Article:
membership-form

How to Create the Ultimate Membership Form (+ Free Template)

Dan

One of the first interactions you will have with a prospective member occurs when they complete your membership form and adhere to your membership rules. As first impressions are always important, you don’t want to overlook the significance of this seemingly small detail. Read on for a few tips to ensure you obtain the right information in the best way possible for your particular members. We’ve even included a membership form template to get you started!   

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What is a Membership Form and Why is it So Important?

When a potential member wants to join your organization or club, it’s important to collect some basic information from them to validate their membership. You may think that it’s just a small detail, but a membership form can allow you to gather crucial data and is a major part of your member experience, and can be easily included in your code of ethics

The information you collect will allow you to communicate more effectively and utilize the information acquired to offer a better membership experience. How? Let’s break it down:

Communication:

  • Email address: While useful for communicating throughout the membership, during this stage, an email address allows you to send them an immediate welcome message. A well-crafted welcome email can cement in their mind that they made a great choice. You can even take this opportunity to add a call-to-action for referral programs, a great way to draw more members while excitement is high.   

  • Phone number: Text message reminders can be a welcome tool for members. For example, a sports club may ask you if they should text you if you haven’t made a visit for more than 5 days in a row. Some people like a little reminder to keep to their goals!

Services:

  • In our sports club example, the prospective member may be asked their current fitness level and whether they prefer a no-nonsense drill instructor-type trainer or someone with more of an encouraging touch. The prospective member may feel that their responses aren’t truly important membership criteria/ conditions of membership. With a properly functioning membership form, the club can let the applicant know that they aren’t just being nosy, they want to know so that they can place the member with the appropriate training partners and instructor to offer the best service for their customers!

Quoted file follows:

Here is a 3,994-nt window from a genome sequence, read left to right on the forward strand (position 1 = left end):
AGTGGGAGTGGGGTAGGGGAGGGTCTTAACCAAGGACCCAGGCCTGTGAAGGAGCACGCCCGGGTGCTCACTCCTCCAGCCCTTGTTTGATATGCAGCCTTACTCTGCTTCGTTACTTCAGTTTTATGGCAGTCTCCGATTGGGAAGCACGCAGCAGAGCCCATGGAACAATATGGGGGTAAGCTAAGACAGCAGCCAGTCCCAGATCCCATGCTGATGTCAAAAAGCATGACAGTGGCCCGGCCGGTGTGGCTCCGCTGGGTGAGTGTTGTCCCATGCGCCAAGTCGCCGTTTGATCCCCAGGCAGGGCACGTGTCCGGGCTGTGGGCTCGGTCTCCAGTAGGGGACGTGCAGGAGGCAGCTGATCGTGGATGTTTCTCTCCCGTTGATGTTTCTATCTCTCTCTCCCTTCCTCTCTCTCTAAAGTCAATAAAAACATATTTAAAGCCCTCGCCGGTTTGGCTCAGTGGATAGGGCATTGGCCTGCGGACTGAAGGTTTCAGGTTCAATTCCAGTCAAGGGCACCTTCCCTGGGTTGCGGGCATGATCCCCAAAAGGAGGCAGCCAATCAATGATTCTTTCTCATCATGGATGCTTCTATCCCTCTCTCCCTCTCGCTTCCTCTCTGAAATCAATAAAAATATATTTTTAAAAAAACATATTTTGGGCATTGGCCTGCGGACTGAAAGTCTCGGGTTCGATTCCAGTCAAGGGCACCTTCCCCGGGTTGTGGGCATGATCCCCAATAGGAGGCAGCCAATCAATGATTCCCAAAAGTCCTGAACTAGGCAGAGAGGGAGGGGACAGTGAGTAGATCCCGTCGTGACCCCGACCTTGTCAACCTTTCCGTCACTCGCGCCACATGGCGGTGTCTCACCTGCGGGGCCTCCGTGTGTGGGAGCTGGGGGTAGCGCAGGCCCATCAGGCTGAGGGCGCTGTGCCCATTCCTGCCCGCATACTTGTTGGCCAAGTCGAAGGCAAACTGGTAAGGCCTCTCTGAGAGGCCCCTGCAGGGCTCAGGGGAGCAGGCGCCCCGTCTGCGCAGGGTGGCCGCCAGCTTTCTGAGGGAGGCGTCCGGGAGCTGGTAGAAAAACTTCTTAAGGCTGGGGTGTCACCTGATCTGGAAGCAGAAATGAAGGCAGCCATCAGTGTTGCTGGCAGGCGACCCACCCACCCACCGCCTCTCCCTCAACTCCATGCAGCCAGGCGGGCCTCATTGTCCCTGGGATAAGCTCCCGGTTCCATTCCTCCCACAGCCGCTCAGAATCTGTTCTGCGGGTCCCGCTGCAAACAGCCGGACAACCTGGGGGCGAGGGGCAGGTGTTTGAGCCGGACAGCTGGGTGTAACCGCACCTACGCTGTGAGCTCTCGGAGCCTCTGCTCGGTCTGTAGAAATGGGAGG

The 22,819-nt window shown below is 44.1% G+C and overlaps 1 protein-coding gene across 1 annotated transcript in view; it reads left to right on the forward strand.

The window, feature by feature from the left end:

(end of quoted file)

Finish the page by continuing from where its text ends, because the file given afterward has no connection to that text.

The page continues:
The easiest way to gather this information is to use one or several standardized membership forms so that you can send them to your members to fill out themselves. The form itself can tell your members a lot about your organization and ease future voting procedures

membership-form-Tristan-what-isA clean and simple membership form will
have your potential members feeling confident!

The layout of the form, the branding, the number of questions asked, and the type of questions asked can be a glimpse into your values and competency. 

For example, an overcomplicated and non-user-friendly form might dissuade some potential members from registering if they are frustrated. On the other hand, a smooth and trouble-free signup form makes for a pleasant member experience and guarantees that you are putting your best foot forward. 

A well-designed membership form can also save time and money. If the form is compiled in a way that prevents completion errors, your volunteers or paid staff will spend less time preparing your membership agreement and chasing down missing or incomplete information. 

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#1: Define What Information You Need From Your Members

Before you can craft your membership application forms you need to define exactly what information you want to collect. Gather some members of the board and start brainstorming what information you’d like to collect, separating them into two categories:

Must Have Information 

This includes an essential basic personal information section with:

  • First and last name 

  • Date of birth/ age

  • Contact information (phone, email, and mailing address.)

  • If you have membership levels, make sure you ask which one they’re registering for and indicate the appropriate membership fees

Nice to Have Information 

This may include some of the following things:

  • Education level

  • Schools/ universities the members graduated from

  • Professional certifications/ chapters

  • Availability for volunteer opportunities

  • Special interests

  • Fitness level